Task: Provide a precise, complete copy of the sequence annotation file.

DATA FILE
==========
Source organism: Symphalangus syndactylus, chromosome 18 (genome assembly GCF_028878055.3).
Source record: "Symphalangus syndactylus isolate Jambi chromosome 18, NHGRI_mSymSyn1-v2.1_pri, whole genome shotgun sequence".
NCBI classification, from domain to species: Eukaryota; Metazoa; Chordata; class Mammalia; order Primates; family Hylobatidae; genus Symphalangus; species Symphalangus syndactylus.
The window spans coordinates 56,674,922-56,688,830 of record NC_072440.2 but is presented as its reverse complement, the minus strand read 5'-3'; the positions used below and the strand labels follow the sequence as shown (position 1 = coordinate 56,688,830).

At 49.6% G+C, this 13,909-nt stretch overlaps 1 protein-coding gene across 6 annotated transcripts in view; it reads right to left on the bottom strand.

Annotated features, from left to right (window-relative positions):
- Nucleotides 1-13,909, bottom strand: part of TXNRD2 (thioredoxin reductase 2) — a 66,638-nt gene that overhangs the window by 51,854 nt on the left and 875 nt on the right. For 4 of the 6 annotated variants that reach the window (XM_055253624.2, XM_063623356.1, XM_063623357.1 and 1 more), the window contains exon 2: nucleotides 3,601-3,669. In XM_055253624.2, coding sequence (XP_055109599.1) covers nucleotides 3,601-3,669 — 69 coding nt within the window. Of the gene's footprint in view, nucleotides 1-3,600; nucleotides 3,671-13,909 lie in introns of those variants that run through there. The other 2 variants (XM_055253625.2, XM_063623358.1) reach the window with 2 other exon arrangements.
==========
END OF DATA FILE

Source organism: Symphalangus syndactylus, chromosome 18 (genome assembly GCF_028878055.3).
Source record: "Symphalangus syndactylus isolate Jambi chromosome 18, NHGRI_mSymSyn1-v2.1_pri, whole genome shotgun sequence".
NCBI classification, from domain to species: Eukaryota; Metazoa; Chordata; class Mammalia; order Primates; family Hylobatidae; genus Symphalangus; species Symphalangus syndactylus.
The window spans coordinates 56,674,922-56,688,830 of record NC_072440.2 but is presented as its reverse complement, the minus strand read 5'-3'; the positions used below and the strand labels follow the sequence as shown (position 1 = coordinate 56,688,830).

At 49.6% G+C, this 13,909-nt stretch overlaps 1 protein-coding gene across 6 annotated transcripts in view; it reads right to left on the bottom strand.

Annotated features, from left to right (window-relative positions):
- Nucleotides 1-13,909, bottom strand: part of TXNRD2 (thioredoxin reductase 2) — a 66,638-nt gene that overhangs the window by 51,854 nt on the left and 875 nt on the right. For 4 of the 6 annotated variants that reach the window (XM_055253624.2, XM_063623356.1, XM_063623357.1 and 1 more), the window contains exon 2: nucleotides 3,601-3,669. In XM_055253624.2, coding sequence (XP_055109599.1) covers nucleotides 3,601-3,669 — 69 coding nt within the window. Of the gene's footprint in view, nucleotides 1-3,600; nucleotides 3,671-13,909 lie in introns of those variants that run through there. The other 2 variants (XM_055253625.2, XM_063623358.1) reach the window with 2 other exon arrangements.